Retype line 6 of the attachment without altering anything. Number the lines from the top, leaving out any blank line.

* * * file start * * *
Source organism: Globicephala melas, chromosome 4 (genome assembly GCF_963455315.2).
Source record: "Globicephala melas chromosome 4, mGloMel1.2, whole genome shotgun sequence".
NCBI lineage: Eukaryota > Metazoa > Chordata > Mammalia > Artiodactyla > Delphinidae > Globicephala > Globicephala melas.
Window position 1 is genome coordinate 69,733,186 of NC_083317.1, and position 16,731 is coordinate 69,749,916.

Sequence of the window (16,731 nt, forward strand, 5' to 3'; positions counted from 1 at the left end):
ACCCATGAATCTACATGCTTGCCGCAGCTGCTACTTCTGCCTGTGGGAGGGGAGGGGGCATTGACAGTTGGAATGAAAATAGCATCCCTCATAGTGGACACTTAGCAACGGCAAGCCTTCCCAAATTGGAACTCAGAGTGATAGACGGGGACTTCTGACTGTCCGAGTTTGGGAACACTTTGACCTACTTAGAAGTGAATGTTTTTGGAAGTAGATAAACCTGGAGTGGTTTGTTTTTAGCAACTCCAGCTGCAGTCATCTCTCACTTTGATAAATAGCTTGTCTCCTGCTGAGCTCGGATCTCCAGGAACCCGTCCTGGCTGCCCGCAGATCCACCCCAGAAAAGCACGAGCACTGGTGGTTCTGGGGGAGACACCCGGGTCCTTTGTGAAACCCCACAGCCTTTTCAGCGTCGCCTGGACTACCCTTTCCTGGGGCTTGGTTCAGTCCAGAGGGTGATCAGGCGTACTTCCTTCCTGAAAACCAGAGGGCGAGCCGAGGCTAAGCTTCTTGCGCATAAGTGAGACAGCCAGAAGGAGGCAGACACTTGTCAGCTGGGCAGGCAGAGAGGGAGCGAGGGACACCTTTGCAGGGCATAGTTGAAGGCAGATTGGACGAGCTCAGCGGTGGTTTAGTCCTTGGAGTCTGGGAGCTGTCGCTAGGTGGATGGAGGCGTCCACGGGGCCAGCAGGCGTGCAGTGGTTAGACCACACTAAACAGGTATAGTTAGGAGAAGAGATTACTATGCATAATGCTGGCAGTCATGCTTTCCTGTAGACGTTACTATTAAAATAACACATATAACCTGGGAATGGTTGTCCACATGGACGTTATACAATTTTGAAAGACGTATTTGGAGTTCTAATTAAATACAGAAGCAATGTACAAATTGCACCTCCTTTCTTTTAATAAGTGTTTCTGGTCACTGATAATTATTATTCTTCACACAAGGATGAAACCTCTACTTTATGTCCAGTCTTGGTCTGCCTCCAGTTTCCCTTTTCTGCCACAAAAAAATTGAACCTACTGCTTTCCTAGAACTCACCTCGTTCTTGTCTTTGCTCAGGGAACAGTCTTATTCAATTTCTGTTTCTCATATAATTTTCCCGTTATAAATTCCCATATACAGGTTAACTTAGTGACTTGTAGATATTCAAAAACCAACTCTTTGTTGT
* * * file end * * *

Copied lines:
ACCCATGAATCTACATGCTTGCCGCAGCTGCTACTTCTGCCTGTGGGAGGGGAGGGGGCATTGACAGTTGGAATGAAAATAGCATCCCTCATAGTGGACACTTAGCAACGGCAAGCCTTCCCAAATTGGAACTCAGAGTGATAGACGGGGACTTCTGACTGTCCGAGTTTGGGAACACTTTGACCTACTTAGAAGTGAATGTTTTTGGAAGTAGATAAACCTGGAGTGGTTTGTTTTTAGCAACTCCAGCTGCAGTCATCTCTCACTTTGATAAATAGCTTGTCTCCTGCTGAGCTCGGATCTCCAGGAACCCGTCCTGGCTGCCCGCAGATCCACCCCAGAAAAGCACGAGCACTGGTGGTTCTGGGGGAGACACCCGGGTCCTTTGTGAAACCCCACAGCCTTTTCAGCGTCGCCTGGACTACCCTTTCCTGGGGCTTGGTTCAGTCCAGAGGGTGATCAGGCGTACTTCCTTCCTGAAAACCAGAGGGCGAGCCGAGGCTAAGCTTCTTGCGCATAAGTGAGACAGCCAGAAGGAGGCAGACACTTGTCAGCTGGGCAGGCAGAGAGGGAGCGAGGGACACCTTTGCAGGGCATAGTTGAAGGCAGATTGGACGAGCTCAGCGGTGGTTTAGTCCTTGGAGTCTGGGAGCTGTCGCTAGGTGGATGGAGGCGTCCACGGGGCCAGCAGGCGTGCAGTGGTTAGACCACACTAAACAGGTATAGTTAGGAGAAGAGATTACTATGCATAATGCTGGCAGTCATGCTTTCCTGTAGACGTTACTATTAAAATAACACATATAACCTGGGAATGGTTGTCCACATGGACGTTATACAATTTTGAAAGACGTATTTGGAGTTCTAATTAAATACAGAAGCAATGTACAAATTGCACCTCCTTTCTTTTAATAAGTGTTTCTGGTCACTGATAATTATTATTCTTCACACAAGGATGAAACCTCTACTTTATGTCCAGTCTTGGTCTGCCTCCAGTTTCCCTTTTCTGCCACAAAAAAATTGAACCTACTGCTTTCCTAGAACTCACCTCGTTCTTGTCTTTGCTCAGGGAACAGTCTTATTCAATTTCTGTTTCTCATATAATTTTCCCGTTATAAATTCCCATATACAGGTTAACTTAGTGACTTGTAGATATTCAAAAACCAACTCTTTGTTGT